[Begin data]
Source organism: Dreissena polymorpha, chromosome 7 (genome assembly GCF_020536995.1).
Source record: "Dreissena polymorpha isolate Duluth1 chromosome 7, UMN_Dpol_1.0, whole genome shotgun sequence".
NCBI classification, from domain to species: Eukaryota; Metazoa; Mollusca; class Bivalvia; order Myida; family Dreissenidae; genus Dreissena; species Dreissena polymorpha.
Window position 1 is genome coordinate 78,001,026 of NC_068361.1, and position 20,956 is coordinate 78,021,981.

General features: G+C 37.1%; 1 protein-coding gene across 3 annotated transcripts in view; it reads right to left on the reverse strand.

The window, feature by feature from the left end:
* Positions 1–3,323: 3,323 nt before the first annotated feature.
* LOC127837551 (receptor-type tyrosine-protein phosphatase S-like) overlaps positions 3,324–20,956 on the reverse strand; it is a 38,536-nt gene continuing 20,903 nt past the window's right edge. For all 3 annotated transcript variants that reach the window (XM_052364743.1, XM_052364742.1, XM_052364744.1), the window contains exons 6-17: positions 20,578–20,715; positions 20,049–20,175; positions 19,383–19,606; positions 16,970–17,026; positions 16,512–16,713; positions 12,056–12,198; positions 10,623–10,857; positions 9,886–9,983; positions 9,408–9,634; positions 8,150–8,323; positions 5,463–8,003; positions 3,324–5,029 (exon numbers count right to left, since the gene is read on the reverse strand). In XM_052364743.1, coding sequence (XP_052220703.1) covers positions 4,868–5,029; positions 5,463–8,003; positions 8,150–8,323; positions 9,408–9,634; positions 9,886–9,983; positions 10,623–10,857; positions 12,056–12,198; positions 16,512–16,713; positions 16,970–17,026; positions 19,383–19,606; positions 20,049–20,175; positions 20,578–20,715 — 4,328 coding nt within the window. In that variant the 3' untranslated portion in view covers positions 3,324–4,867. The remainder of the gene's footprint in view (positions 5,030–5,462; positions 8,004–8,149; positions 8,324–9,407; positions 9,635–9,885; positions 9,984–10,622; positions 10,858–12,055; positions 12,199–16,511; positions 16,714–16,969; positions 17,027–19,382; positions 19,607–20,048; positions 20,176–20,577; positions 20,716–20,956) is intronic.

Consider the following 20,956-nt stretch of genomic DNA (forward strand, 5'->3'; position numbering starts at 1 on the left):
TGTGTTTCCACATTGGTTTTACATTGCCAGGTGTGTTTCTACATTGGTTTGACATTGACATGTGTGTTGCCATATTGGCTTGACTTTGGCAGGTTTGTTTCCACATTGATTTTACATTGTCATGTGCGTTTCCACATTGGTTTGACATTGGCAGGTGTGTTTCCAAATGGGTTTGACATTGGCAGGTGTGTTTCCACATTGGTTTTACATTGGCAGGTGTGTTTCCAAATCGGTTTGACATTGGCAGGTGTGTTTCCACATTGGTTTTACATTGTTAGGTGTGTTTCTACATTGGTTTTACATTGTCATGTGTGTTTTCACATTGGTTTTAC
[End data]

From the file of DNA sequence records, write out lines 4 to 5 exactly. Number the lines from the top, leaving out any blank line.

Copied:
Window position 1 is genome coordinate 78,001,026 of NC_068361.1, and position 20,956 is coordinate 78,021,981.

General features: G+C 37.1%; 1 protein-coding gene across 3 annotated transcripts in view; it reads right to left on the reverse strand.